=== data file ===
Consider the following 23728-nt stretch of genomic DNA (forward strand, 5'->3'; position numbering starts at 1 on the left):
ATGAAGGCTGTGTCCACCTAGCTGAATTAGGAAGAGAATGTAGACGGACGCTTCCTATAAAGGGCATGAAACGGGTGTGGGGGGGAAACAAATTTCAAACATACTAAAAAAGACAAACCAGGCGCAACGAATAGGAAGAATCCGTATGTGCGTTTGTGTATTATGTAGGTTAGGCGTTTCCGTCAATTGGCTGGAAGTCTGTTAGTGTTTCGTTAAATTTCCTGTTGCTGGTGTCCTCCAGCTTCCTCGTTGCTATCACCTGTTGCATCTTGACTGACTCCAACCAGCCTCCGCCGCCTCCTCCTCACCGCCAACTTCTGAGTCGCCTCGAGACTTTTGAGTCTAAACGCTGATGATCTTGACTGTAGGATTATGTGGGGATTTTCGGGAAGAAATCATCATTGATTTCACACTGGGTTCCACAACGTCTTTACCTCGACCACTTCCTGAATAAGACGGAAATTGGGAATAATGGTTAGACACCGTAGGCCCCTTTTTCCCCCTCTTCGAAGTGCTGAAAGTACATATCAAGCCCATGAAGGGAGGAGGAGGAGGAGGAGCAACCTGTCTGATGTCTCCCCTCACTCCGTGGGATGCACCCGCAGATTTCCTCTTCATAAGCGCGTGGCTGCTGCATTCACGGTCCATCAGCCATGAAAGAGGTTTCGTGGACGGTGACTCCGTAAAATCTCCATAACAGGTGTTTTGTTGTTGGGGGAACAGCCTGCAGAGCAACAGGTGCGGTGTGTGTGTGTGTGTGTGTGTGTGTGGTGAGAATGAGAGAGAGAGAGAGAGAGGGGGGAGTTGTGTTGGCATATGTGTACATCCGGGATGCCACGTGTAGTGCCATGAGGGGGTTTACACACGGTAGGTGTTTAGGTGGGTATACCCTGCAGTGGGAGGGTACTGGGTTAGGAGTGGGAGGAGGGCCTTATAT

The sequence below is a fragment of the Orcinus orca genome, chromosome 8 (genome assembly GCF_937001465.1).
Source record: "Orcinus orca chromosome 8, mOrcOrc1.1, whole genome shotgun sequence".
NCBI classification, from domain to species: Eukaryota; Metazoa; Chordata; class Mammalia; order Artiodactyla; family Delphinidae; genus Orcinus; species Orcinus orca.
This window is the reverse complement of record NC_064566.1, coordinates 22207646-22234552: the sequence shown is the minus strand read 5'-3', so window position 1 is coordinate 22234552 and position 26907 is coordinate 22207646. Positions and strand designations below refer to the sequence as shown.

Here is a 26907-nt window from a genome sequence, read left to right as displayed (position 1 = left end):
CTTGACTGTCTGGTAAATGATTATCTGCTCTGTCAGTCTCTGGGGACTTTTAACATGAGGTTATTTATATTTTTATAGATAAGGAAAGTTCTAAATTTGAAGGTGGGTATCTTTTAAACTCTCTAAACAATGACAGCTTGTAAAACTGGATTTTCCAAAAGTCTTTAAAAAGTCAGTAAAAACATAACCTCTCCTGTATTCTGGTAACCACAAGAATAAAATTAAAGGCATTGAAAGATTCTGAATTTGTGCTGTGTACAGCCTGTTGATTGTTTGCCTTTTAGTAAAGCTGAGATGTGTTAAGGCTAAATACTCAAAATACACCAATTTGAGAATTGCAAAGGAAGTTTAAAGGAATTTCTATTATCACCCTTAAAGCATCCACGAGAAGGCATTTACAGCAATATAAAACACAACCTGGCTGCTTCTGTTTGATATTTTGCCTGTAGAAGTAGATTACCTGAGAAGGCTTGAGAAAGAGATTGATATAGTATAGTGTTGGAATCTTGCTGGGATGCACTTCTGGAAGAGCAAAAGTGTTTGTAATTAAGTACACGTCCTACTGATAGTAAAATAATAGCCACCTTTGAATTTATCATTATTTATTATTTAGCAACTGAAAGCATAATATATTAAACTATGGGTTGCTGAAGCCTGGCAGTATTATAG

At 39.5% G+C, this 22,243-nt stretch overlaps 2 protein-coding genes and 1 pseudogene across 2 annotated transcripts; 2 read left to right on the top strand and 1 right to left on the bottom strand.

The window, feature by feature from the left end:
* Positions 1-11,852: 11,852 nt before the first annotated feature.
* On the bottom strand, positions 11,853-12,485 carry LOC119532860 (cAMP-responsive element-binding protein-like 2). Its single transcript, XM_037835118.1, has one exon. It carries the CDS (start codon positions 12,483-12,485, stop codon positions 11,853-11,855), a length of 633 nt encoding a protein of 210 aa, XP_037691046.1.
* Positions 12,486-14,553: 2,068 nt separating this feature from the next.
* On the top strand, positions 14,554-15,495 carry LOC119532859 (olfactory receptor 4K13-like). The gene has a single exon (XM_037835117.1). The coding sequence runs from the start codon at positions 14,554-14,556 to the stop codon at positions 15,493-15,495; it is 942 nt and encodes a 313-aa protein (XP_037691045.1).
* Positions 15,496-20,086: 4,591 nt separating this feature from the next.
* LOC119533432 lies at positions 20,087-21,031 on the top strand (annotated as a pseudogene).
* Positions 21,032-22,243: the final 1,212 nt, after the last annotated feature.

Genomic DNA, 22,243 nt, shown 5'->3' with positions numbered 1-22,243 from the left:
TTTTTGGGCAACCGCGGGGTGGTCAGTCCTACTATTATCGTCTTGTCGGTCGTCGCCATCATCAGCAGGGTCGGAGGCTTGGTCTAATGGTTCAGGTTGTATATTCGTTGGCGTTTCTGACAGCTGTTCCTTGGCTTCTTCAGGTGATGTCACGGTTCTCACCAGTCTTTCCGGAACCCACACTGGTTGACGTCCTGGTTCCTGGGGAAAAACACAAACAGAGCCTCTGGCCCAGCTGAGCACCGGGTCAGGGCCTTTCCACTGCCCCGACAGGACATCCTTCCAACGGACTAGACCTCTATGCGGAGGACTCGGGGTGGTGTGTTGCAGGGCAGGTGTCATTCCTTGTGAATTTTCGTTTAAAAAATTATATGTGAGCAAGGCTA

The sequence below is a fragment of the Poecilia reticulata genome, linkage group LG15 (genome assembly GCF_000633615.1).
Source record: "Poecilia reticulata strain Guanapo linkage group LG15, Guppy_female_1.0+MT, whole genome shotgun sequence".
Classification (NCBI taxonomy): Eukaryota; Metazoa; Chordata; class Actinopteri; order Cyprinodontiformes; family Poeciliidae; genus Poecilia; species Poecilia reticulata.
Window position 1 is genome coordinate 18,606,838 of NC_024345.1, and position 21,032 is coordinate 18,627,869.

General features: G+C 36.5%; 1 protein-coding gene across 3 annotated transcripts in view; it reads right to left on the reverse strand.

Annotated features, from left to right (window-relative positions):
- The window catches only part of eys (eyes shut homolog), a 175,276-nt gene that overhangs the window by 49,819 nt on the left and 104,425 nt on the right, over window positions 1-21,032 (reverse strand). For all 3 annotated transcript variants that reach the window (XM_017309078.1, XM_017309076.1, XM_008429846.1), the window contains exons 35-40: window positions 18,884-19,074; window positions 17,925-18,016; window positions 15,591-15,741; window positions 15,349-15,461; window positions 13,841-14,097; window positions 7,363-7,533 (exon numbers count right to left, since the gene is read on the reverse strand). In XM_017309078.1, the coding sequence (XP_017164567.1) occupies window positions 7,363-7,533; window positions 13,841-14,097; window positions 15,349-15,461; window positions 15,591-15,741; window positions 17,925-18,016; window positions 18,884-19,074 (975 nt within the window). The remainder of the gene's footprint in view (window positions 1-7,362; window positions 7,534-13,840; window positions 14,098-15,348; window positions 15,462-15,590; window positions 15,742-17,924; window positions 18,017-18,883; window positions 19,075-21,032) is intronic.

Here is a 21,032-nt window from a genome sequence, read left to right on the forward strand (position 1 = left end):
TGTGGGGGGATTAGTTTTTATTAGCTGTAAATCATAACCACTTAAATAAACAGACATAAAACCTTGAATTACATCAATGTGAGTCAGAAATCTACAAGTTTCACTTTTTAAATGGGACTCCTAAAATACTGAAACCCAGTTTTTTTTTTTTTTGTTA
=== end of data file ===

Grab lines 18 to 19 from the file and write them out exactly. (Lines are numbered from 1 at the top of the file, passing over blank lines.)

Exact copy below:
Genomic DNA, 22,243 nt, shown 5'->3' with positions numbered 1-22,243 from the left:
TTTTTGGGCAACCGCGGGGTGGTCAGTCCTACTATTATCGTCTTGTCGGTCGTCGCCATCATCAGCAGGGTCGGAGGCTTGGTCTAATGGTTCAGGTTGTATATTCGTTGGCGTTTCTGACAGCTGTTCCTTGGCTTCTTCAGGTGATGTCACGGTTCTCACCAGTCTTTCCGGAACCCACACTGGTTGACGTCCTGGTTCCTGGGGAAAAACACAAACAGAGCCTCTGGCCCAGCTGAGCACCGGGTCAGGGCCTTTCCACTGCCCCGACAGGACATCCTTCCAACGGACTAGACCTCTATGCGGAGGACTCGGGGTGGTGTGTTGCAGGGCAGGTGTCATTCCTTGTGAATTTTCGTTTAAAAAATTATATGTGAGCAAGGCTA